Wednesday, October 5th, 2011
Our New Favorite
Review of Crooked Fingers’ Breaks In The Armor
Justin EvansAfter a prolific career of twenty years, an artist can be forgiven for choosing to settle into some manner of creative comfort zone or perhaps repeating themselves. And while Eric Bachmann isn’t necessarily continuing to break new artistic ground, he’s covered enough terrain over the years that even revisiting past efforts remains a wonderfully unpredictable exercise.
Reach back to Archers Of Loaf for some ragged and jagged proto-indie rock, early Crooked Fingers or his solo work for stark yet rich folk-rooted singer-songwriter fare, later Crooked Fingers for gorgeous Spanish-inflected rock or polarizing studio experimentation. He hasn’t revisited the instrumental sound-sculpting of the Barry Black project but give him time. But not right now as he’s got more balls in the air now than perhaps he ever has, simultaneously looking back with a much-heralded Archers reunion and album reissue series and forwards with a new Crooked Fingers album – Breaks In The Armor – out next Tuesday.
Toronto was treated to a preview of the latest incarnation of Crooked Fingers when Bachmann stopped by while shepherding Archers gear between cities in July and, given that they were just a two-piece consisting of himself and Liz Durrett, it wasn’t unreasonable to expect that Armor would be a stripped-down affair and a hard turn from the unfairly panned Forfeit/Fortune. And if that were the case, it’d have been fine – few do stripped down as affectingly as Bachmann – but Armor is a surprisingly fleshed-out record that sounds less like it’s revisiting past records than pulling inspiration from all of them simultaneously.
If you had to choose one reference point in the Bachmann oeuvre, Armor would be most reminiscent of Red Devil Dawn, which marked the transition of Crooked Fingers as pseudonym for a mostly-solo act to a full band project but rather than sounding at all transitional, it sounds arguably like the most representative Crooked Fingers record yet. Drum machines keep time on the simpler numbers, as on opener “Typhoon”, but when live rhythm is needed to allow a song like “The Counterfeiter” to really soar, the drums are there. And that little atonal guitar skronk that opens “Bad Blood”? Little bit of Archers right there, I’d say.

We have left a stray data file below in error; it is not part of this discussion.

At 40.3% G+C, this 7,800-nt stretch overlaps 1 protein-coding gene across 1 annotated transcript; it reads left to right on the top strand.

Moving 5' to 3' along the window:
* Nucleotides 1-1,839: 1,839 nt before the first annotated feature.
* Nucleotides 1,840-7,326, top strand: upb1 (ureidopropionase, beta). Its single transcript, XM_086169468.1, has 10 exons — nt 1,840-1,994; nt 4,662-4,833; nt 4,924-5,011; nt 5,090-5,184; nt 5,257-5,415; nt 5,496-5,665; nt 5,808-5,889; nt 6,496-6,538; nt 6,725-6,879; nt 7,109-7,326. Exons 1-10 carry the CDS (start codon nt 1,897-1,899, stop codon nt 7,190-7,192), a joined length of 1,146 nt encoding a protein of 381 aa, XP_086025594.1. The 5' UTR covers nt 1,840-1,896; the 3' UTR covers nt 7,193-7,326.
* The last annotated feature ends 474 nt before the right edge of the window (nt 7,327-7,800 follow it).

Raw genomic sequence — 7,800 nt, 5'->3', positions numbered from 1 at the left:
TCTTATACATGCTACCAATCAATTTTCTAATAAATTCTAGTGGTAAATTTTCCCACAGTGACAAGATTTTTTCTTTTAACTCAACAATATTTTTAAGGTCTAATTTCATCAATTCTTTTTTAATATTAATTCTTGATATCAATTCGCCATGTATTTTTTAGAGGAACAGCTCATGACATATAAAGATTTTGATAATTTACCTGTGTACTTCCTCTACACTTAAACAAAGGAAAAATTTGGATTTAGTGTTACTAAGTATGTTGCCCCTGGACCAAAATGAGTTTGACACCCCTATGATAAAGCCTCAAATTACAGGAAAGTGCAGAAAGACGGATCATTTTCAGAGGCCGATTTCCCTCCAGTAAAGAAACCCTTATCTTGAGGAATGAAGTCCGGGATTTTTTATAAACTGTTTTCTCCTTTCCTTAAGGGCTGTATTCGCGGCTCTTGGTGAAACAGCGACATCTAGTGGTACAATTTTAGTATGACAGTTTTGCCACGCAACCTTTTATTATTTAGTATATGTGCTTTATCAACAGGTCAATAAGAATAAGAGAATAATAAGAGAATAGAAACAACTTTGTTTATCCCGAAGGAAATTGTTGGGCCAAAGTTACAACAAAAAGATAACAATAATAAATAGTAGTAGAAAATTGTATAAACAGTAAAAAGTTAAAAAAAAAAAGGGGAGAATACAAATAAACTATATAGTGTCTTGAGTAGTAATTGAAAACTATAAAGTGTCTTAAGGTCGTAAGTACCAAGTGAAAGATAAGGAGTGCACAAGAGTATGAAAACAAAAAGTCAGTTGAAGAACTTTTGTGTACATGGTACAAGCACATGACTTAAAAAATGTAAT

Bachmann has consistently flown under the radar of popular acclaim and finally seems to be receiving his critical (and commercial) due thanks to the Archers Of Loaf reunion, but one hopes that it doesn’t overshadow the fact that he’s still putting out excellent new music. Someday, Eric Bachmann will be properly recognized as being one of the great American songwriters of the last twenty years and Breaks In The Armor will be another strong argument why. I won’t go so far as to say that’s the best Crooked Fingers record to date – there is a place in my heart from which Dignity & Shame will never be dislodged – but it’s certainly one of the strongest and most consistently satisfying.
Spin talks to Bachmann about making the new record following a sabbatical from music to teach English in Taiwan and is also offering a stream of the whole thing while The AV Club has a video performance of “Your Apocalypse” filmed on a Chicago rooftop. Their Fall tour in support of the record kicks off later this month and hits The Drake Underground in Toronto on November 8.
Filter makes an argument for Bachmann’s greatness via his Archers Of Loaf work. And did anyone see Archer last week? “Archers Of Loaf-crosse”? Eh? EH? What do you mean you don’t watch Archer what the hell is wrong with you.
California’s High Places have announced a date at The Garrison on November 14 in support of their new record Original Colors, out Tuesday. Tickets are $11.50 in advance. Eater has an interview with the duo about, well, eating.
Brooklyners White Rabbits have been pretty quiet since the success of 2009’s It’s Frightening. But there are signs they’re getting ready to release something new – such as their scheduling a date at The Horseshoe for November 30, tickets $15.
I’m not sure what is more confounding – the people getting worked up about Lana del Rey or the people getting worked up about the people getting worked up about her. But she of the enormous hype, controversial backstory, contentious lips and just-okay-but-hardly-spectacular two songs is bringing her show to Toronto’s Mod Club on November 30, tickets $12.50 and on sale at 10AM Friday. For a taste of the buzz, check out the interviews with her at The Quietus, The State, GQ, New York Magazine and Pitchfork (who also have a think piece about her divisiveness) and to let the music (and visuals) speak for themselves, her entire recorded output in video form.
Clap Your Hands Say Yeah – who know a thing or two about both edges of the hype machine – are hoping you call their third album Hysterical a comeback and go see them when they play The Opera House on December 9. That one will cost you $20.50 in advance.
The Sun has an extensive interview and Exclaim a short one with Ryan Adams, whose new record Ashes & Fire is out on Tuesday. The Alternate Side also has an interview as well as a session. Adams is at The Winter Garden Theatre on December 10.
eMusic has posted the results of their Twitter-powered interview with Mates Of State, The Baltimore Sun publishes the results of a stock questionnaire and The Charlotte Observer settles for a simple conversation.